Tuesday, 6 March 2012

Evidence that Fran cannot be trusted to take lesson observations seriously

I'm having one of my English lessons officially observed next week.  My friend, who's also a teacher, says I need to 'introduce an element of risk, because that's what they like'.

I am considering one or more of these strategies to introduce said element of risk:

Risk Strategy 1.  Teach coastal erosion.  I know nothing about coastal erosion, so this should definitely introduce an element of risk.  If I find a nifty little way of linking it into one of their GCSE Literature texts, I'm sure this will prove acceptable. ('Of Mice and Men' is about mice ... mice live behind skirting boards ... skirting boards are around the edge of rooms ... coasts are around the edges of land ... link sorted.)  In fact, I've got my essay title planned already.  'Coastal erosion and the Wall Street Crash: discuss.'

Lennie looked anxious.  'If ah tell George I was the one who pushed that ol' house nearly off
that damn cliff, he ain't gonna let me tend the rabbits,' he thought.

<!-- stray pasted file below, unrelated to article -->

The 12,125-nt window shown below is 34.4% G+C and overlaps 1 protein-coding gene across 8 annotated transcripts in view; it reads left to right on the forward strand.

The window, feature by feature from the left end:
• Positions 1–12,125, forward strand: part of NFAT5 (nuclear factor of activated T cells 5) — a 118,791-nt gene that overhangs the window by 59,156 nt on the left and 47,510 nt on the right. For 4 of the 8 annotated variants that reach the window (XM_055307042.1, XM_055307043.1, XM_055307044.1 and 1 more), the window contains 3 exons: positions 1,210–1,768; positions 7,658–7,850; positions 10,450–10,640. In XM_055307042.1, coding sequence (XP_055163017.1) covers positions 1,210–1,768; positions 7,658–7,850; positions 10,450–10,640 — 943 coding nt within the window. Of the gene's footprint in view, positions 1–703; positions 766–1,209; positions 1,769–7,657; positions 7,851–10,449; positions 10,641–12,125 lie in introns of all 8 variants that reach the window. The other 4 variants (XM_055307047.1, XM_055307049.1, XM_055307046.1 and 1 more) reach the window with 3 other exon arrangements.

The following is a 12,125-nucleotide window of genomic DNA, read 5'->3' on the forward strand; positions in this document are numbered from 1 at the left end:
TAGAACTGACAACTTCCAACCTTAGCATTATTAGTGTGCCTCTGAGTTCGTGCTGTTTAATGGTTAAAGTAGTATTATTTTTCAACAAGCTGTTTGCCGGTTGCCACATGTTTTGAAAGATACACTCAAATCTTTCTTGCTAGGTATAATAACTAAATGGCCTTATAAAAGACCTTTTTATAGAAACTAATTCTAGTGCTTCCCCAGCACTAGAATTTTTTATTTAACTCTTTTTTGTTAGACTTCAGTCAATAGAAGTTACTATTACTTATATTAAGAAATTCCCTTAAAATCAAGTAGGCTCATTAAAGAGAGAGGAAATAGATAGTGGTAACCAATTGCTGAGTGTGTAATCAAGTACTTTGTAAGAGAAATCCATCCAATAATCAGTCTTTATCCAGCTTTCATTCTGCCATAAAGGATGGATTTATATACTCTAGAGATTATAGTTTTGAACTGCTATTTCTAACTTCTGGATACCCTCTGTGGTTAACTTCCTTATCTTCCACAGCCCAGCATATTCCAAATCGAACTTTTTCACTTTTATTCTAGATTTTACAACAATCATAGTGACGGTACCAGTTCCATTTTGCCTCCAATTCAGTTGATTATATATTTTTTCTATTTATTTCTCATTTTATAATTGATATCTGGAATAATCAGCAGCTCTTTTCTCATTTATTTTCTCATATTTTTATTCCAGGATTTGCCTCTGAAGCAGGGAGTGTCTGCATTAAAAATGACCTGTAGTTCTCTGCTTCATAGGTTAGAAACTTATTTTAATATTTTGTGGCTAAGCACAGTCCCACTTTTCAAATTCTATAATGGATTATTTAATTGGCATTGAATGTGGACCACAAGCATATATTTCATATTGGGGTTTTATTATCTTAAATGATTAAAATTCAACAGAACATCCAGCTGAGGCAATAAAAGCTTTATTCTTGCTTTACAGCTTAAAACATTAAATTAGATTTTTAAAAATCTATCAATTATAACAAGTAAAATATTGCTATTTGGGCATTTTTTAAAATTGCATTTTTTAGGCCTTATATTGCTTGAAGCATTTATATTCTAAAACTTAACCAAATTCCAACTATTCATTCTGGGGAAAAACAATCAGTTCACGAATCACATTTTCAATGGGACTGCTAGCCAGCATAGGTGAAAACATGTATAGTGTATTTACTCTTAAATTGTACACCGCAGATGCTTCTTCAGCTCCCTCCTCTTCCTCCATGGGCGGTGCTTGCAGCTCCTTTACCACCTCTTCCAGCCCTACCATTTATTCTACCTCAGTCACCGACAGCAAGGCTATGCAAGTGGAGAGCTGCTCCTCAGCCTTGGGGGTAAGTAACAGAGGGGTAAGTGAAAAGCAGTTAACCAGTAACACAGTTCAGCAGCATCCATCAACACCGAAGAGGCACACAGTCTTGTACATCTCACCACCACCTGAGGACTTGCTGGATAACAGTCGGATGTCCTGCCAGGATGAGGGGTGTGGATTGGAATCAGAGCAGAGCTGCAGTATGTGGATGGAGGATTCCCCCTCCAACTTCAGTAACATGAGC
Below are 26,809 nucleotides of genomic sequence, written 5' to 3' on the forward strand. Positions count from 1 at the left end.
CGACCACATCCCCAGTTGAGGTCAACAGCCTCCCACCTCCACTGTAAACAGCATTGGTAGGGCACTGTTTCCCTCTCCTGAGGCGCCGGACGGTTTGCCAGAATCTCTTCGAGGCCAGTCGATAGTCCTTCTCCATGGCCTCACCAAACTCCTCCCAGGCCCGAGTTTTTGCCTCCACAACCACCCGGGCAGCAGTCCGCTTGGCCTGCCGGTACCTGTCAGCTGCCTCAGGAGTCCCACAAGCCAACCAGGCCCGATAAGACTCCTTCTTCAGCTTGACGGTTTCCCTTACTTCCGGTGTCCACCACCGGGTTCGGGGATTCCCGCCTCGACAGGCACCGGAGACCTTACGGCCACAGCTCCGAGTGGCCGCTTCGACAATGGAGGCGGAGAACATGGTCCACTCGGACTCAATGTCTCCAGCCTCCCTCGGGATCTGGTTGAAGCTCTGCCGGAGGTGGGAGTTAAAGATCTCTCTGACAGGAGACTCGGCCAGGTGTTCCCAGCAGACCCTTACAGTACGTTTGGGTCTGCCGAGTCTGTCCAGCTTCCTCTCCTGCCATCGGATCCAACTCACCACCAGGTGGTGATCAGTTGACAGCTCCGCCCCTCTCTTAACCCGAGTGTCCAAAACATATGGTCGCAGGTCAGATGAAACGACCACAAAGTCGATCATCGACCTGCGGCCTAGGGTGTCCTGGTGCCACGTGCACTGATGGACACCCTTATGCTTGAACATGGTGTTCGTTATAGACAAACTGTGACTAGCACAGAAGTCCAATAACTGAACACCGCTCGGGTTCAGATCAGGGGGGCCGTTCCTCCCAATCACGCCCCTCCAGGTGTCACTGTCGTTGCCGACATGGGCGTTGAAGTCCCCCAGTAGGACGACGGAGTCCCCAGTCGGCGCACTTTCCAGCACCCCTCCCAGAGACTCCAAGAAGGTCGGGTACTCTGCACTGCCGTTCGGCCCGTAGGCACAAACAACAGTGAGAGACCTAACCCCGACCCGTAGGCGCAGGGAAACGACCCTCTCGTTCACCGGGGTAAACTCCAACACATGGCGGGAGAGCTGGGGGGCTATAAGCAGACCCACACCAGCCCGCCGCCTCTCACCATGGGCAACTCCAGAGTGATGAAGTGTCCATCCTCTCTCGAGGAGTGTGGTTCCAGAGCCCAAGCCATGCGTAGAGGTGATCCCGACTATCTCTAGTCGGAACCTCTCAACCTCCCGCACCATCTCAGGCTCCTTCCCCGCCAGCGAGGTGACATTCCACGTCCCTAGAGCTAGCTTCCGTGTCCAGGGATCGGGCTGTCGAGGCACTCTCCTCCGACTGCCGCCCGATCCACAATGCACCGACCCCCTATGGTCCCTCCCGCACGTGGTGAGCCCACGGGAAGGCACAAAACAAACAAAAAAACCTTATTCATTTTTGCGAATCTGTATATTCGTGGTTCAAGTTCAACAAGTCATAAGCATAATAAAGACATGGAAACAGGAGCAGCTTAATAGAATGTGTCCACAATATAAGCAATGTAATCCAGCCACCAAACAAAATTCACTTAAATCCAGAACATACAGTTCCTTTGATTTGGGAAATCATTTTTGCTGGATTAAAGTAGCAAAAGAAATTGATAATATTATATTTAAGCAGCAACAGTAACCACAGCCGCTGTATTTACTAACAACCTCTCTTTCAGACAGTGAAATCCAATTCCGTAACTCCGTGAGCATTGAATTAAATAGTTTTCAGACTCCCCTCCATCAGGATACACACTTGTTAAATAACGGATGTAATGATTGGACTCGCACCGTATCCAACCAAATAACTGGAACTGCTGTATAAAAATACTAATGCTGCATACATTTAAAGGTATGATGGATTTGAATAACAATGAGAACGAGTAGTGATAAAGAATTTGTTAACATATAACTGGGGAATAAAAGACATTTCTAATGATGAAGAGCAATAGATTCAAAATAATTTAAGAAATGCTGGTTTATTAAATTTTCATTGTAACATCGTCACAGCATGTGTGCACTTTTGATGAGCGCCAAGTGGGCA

Risk Strategy 2. Teach while dressed as a domino.  This should introduce into a lesson an aspect of surprise which will heighten the atmosphere and help the kids to keep focused.  My mum dressed me as a domino once for a fancy dress party when I was a kid.  She took a white pillowcase, found a marker pen, drew a thick black line across the middle of it and some dots above and below it, and then cut a hole in the top for my head.  My mum wasn't handy with a needle and this was the only idea she could come up with.  If I teach dressed as a domino, I'm sure this also counts as a cross-curricular link (2 dots plus 1 dot equals 3 dots equals link with numeracy.)

Fran was thrilled to find, on Google Images, evidence that others, too, spent
hours and hours on their fancy dress costumes.


Risk Strategy 3. Do the whole lesson in a Welsh accent.  When we're reading 'Of Mice and Men', this is definitely going to bring in some elements of risk, because it's very hard to say, 'I'm gunna git maself down to the cathouse and git maself a gal an' no one ain't gunna do nuttin' abou' it' as though you were born and bred in Abergavenny.   Saying that line in itself in the middle of an observed lesson on 'Of Mice and Men' is going to be risky anyway, because there's no such line in the book.  But you know what ah mean, sure ya do.